1
A
2
C
3
C
4
L
5
A
6
I
7
M
8
A
9
I
10
L
11
O
12
A
13
R
14
F
R
A
I
L
T
Y
15
R
N
A
16
P
R
OPEL
17
FORD
U
M
M
I
E
S
18
M
A
N
19
D
E
L
A
20
A
I
M
E
21
D
22
W
E
A
N
E
D
23
D
24
I
25
D
O
26
S
L
I
27
C
E
28
L
A
D
D
29
I
C
A
H
30
N
31
F
R
O
32
D
I
N
G
E
33
G
E
N
I
U
34
S
35
T
I
36
E
R
37
D
E
R
38
C
O
M
P
39
A
C
T
C
A
40
R
S
41
O
42
R
E
43
B
A
T
H
44
O
M
A
H
45
A
46
N
47
L
E
A
48
R
S
49
O
E
50
D
51
A
D
U
L
T
52
D
A
R
E
53
S
M
A
U
54
G
55
I
T
C
H
56
S
L
O
V
57
A
KIA
58
P
L
AUDI
59
T
S
60
A
B
U
S
E
R
61
S
62
L
E
A
S
63
H
64
E
65
S
66
W
O
N
67
R
E
P
68
E
S
P
O
U
S
E
69
S
Y
D
70
O
A
F
71
S
T
E
N
G
E
L
© 2018, The New York TimesNo. 0503 ( 25,013 )
Across
1. Praise : ACCLAIM
8. Have a bug, say : AIL
11. Boathouse item : OAR
14. Weakness : FRAILTY
15. Cellular carrier? : RNA
16. Move along : PROPEL
17. Self-deprecatingly titled instructional book series : FORDUMMIES
18. He shared a Nobel Prize with de Klerk : MANDELA
20. Used a scope : AIMED
22. Got off the bottle : WEANED
23. "White Flag" singer, 2003 : DIDO
26. Golfer's goof : SLICE
28. Actress Cheryl or Diane : LADD
29. Financial mogul Carl : ICAHN
31. To's partner : FRO
32. Griminess : DINGE
33. Brilliance : GENIUS
35. Piece of cake? : TIER
37. German "the" : DER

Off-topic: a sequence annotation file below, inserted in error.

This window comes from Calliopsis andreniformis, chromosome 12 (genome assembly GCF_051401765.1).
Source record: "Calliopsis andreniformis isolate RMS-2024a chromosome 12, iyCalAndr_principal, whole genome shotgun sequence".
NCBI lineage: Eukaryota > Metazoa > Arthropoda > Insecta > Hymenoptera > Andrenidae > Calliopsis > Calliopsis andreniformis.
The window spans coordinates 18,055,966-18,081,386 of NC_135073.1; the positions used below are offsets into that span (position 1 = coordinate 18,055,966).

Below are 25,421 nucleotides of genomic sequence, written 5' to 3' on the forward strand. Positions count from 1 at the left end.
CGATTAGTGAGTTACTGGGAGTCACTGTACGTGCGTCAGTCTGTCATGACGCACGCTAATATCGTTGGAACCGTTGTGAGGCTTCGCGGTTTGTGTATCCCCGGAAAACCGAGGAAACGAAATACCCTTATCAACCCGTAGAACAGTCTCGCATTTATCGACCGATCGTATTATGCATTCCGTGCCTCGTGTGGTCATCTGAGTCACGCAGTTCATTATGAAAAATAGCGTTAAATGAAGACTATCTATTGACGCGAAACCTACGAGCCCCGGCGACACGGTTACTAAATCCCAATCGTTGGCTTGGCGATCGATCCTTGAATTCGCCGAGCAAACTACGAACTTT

38. Easy-to-park vehicles ... or what can be found four times in this puzzle : COMPACTCARS
41. It can be hard to process : ORE
43. Big loss, figuratively : BATH
44. Warren Buffett, notably : OMAHAN
47. Some corporate jets : LEARS
49. It ends with "zyzzyva," in brief : OED
51. Certain ticket category : ADULT
52. "... if you ___!" : DARE
53. Tolkien dragon : SMAUG
55. Calamine target : ITCH
56. European nation since 1993 : SLOVAKIA
58. Praise : PLAUDITS
60. Vituperative sorts : ABUSERS
62. Reins cats and dogs? : LEASHES
66. Took first : WON
67. Gym unit : REP
68. Support, as a cause : ESPOUSE
69. Qantas hub, on tickets : SYD
70. Dolt : OAF
71. "Casey at the Bat" autobiographer : STENGEL
Down
1. Meet the expense of : AFFORD
2. Word on a magnum : CRU
3. 2015 N.F.L. M.V.P. Newton : CAM
4. City in which "Glee" is set : LIMAOHIO
5. Listed "others" : ALII
6. Gossip column fodder : ITEMS
7. Walt Whitman's "Song of ___" : MYSELF
8. The Adriatic vis-à-vis the Mediterranean : ARM
9. Gobsmacked : INAWE
10. Bowling reservation : LANE
11. Easily decided : OPENANDSHUT
12. Longtime TV exec Roone : ARLEDGE
13. Access to a treehouse, maybe : ROPELADDER
19. "Lobster Telephone" artist : DALI
21. Bargain-priced : DIRTCHEAP
23. Archaeological site : DIG
24. Some bling : ICE
25. Evade, as a sensitive topic : DANCEAROUND
27. San Francisco's ___ Tower : COIT
30. Puts to sleep, say : NUMBS
32. Histrionics : DRAMA
34. Facial spot : SPA
36. Start to terrorism or tourism : ECO
39. Tiny power source : ATOM
40. Hilton alternative : RADISSON
41. Proverbs : OLDSAWS
42. Pinocchio, by the film's conclusion : REALBOY
45. Liquor: Abbr. : ALC
46. Last in a math series : NTH
48. Intensifies, with "up" : REVS
50. Airport whose main terminal was designed by Eero Saarinen : DULLES
53. Winter vacation destination : SKIAREA
54. Most over the top : GAUDIEST
57. Bubble-filled Nestlé chocolate bar : AERO
59. Tailor's aid : TAPE
61. 50 is a very high one, in brief : SPF
63. Warm greeting : HUG
64. Common linguistic suffix : ESE
65. Pommes frites seasoning : SEL

Answer summary: 5 unique to this puzzle, 4 unique to Shortz Era but used previously.

Found bugs or have suggestions?